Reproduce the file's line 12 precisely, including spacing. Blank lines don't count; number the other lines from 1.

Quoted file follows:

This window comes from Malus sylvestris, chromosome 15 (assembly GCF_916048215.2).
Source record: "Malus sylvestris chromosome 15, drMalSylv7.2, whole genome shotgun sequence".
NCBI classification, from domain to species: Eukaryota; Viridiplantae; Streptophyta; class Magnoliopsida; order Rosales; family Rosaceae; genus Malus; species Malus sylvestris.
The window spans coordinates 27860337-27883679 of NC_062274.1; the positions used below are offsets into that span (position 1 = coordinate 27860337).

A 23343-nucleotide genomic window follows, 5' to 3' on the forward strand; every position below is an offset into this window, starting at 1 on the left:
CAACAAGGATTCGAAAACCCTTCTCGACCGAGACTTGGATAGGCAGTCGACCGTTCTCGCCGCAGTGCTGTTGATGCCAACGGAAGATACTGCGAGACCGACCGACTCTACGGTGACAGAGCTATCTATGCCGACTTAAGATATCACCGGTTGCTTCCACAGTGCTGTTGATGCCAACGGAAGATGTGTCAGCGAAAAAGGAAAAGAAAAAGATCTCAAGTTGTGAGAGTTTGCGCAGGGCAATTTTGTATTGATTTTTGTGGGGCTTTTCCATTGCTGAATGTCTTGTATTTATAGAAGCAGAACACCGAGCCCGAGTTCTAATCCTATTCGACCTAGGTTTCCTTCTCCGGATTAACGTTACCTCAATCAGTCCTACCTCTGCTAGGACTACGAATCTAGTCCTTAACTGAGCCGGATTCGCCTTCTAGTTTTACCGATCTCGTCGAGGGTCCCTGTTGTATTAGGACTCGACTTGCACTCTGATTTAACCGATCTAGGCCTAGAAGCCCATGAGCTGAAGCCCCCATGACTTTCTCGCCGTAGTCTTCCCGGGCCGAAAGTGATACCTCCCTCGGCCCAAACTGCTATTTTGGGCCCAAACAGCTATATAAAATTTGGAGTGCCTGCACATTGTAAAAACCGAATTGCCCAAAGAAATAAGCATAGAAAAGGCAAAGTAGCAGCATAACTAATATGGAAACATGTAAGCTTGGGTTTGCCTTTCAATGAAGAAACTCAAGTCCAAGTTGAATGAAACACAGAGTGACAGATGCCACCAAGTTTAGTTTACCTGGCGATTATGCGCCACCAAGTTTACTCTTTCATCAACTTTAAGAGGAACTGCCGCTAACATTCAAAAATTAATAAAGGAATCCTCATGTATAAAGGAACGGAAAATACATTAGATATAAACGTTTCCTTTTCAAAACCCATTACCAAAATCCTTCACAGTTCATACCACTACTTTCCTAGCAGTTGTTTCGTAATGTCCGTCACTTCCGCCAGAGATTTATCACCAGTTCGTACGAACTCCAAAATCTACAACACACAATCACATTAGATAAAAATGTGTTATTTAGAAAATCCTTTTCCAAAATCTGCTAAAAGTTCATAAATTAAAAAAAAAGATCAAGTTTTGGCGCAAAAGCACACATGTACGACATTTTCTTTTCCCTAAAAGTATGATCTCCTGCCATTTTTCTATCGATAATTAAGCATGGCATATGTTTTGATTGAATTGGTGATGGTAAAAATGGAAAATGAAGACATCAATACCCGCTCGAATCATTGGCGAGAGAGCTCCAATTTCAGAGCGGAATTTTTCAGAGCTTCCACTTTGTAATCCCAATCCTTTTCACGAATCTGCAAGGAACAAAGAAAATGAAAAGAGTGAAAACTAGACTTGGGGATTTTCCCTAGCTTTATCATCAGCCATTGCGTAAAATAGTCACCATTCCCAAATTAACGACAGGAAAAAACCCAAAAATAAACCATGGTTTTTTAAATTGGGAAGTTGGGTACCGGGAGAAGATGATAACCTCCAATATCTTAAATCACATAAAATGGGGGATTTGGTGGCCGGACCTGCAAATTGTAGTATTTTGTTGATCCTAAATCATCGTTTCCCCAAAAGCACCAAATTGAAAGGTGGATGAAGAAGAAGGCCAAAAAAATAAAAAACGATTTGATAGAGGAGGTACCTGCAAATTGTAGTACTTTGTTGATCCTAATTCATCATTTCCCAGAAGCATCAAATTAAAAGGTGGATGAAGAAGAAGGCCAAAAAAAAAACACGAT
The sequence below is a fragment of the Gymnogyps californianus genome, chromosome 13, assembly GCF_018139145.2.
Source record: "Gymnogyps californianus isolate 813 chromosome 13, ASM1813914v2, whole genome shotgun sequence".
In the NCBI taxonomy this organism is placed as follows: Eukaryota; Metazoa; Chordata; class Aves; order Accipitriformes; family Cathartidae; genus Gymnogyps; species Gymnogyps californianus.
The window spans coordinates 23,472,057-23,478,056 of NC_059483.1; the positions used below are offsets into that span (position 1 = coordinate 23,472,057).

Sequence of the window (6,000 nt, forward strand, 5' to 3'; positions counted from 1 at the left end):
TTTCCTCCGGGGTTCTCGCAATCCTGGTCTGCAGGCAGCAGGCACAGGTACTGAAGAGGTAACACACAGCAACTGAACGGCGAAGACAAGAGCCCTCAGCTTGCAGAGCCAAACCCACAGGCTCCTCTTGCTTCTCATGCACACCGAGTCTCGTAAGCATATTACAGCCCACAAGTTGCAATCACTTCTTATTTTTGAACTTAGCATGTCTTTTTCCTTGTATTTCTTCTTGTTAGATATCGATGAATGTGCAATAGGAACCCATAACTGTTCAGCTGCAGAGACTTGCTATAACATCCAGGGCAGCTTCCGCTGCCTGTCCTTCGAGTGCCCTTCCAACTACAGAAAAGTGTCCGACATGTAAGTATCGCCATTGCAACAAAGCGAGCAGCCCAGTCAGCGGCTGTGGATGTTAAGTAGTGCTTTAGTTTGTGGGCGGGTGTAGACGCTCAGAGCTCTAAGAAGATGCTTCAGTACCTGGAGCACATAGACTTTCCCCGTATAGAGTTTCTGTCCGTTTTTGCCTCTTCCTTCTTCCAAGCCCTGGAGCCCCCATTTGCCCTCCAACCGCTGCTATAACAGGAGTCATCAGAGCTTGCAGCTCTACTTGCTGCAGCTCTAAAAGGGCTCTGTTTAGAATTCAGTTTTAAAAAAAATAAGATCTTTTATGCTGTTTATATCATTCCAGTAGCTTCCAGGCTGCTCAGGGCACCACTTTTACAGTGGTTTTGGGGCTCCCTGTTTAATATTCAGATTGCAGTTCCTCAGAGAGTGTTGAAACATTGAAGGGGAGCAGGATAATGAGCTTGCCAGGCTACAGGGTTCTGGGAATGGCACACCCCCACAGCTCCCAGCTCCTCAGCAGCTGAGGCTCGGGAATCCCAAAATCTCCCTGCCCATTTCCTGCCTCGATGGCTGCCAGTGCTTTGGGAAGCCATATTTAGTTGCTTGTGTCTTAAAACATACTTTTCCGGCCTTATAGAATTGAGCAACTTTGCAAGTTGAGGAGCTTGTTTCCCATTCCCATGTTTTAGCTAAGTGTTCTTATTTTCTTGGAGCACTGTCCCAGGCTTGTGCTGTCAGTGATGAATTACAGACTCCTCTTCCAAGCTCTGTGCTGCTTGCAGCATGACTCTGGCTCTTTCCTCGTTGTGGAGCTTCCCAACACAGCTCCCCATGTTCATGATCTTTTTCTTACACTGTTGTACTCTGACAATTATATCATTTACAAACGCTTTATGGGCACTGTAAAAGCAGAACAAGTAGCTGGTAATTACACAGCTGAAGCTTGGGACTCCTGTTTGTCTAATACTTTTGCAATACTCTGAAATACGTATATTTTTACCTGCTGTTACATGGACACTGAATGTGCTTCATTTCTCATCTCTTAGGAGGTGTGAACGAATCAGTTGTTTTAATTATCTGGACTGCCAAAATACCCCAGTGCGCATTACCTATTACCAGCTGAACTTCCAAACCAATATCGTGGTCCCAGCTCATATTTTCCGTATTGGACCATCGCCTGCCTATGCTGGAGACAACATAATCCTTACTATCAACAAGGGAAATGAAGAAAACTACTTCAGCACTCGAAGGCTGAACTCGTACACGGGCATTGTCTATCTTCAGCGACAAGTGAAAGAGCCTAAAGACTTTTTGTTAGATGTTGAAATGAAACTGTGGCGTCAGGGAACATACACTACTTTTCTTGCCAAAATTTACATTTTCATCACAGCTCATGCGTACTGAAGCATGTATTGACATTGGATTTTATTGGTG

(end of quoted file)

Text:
TTTCCTCCGGGGTTCTCGCAATCCTGGTCTGCAGGCAGCAGGCACAGGTACTGAAGAGGTAACACACAGCAACTGAACGGCGAAGACAAGAGCCCTCAGCTTGCAGAGCCAAACCCACAGGCTCCTCTTGCTTCTCATGCACACCGAGTCTCGTAAGCATATTACAGCCCACAAGTTGCAATCACTTCTTATTTTTGAACTTAGCATGTCTTTTTCCTTGTATTTCTTCTTGTTAGATATCGATGAATGTGCAATAGGAACCCATAACTGTTCAGCTGCAGAGACTTGCTATAACATCCAGGGCAGCTTCCGCTGCCTGTCCTTCGAGTGCCCTTCCAACTACAGAAAAGTGTCCGACATGTAAGTATCGCCATTGCAACAAAGCGAGCAGCCCAGTCAGCGGCTGTGGATGTTAAGTAGTGCTTTAGTTTGTGGGCGGGTGTAGACGCTCAGAGCTCTAAGAAGATGCTTCAGTACCTGGAGCACATAGACTTTCCCCGTATAGAGTTTCTGTCCGTTTTTGCCTCTTCCTTCTTCCAAGCCCTGGAGCCCCCATTTGCCCTCCAACCGCTGCTATAACAGGAGTCATCAGAGCTTGCAGCTCTACTTGCTGCAGCTCTAAAAGGGCTCTGTTTAGAATTCAGTTTTAAAAAAAATAAGATCTTTTATGCTGTTTATATCATTCCAGTAGCTTCCAGGCTGCTCAGGGCACCACTTTTACAGTGGTTTTGGGGCTCCCTGTTTAATATTCAGATTGCAGTTCCTCAGAGAGTGTTGAAACATTGAAGGGGAGCAGGATAATGAGCTTGCCAGGCTACAGGGTTCTGGGAATGGCACACCCCCACAGCTCCCAGCTCCTCAGCAGCTGAGGCTCGGGAATCCCAAAATCTCCCTGCCCATTTCCTGCCTCGATGGCTGCCAGTGCTTTGGGAAGCCATATTTAGTTGCTTGTGTCTTAAAACATACTTTTCCGGCCTTATAGAATTGAGCAACTTTGCAAGTTGAGGAGCTTGTTTCCCATTCCCATGTTTTAGCTAAGTGTTCTTATTTTCTTGGAGCACTGTCCCAGGCTTGTGCTGTCAGTGATGAATTACAGACTCCTCTTCCAAGCTCTGTGCTGCTTGCAGCATGACTCTGGCTCTTTCCTCGTTGTGGAGCTTCCCAACACAGCTCCCCATGTTCATGATCTTTTTCTTACACTGTTGTACTCTGACAATTATATCATTTACAAACGCTTTATGGGCACTGTAAAAGCAGAACAAGTAGCTGGTAATTACACAGCTGAAGCTTGGGACTCCTGTTTGTCTAATACTTTTGCAATACTCTGAAATACGTATATTTTTACCTGCTGTTACATGGACACTGAATGTGCTTCATTTCTCATCTCTTAGGAGGTGTGAACGAATCAGTTGTTTTAATTATCTGGACTGCCAAAATACCCCAGTGCGCATTACCTATTACCAGCTGAACTTCCAAACCAATATCGTGGTCCCAGCTCATATTTTCCGTATTGGACCATCGCCTGCCTATGCTGGAGACAACATAATCCTTACTATCAACAAGGGAAATGAAGAAAACTACTTCAGCACTCGAAGGCTGAACTCGTACACGGGCATTGTCTATCTTCAGCGACAAGTGAAAGAGCCTAAAGACTTTTTGTTAGATGTTGAAATGAAACTGTGGCGTCAGGGAACATACACTACTTTTCTTGCCAAAATTTACATTTTCATCACAGCTCATGCGTACTGAAGCATGTATTGACATTGGATTTTATTGGTG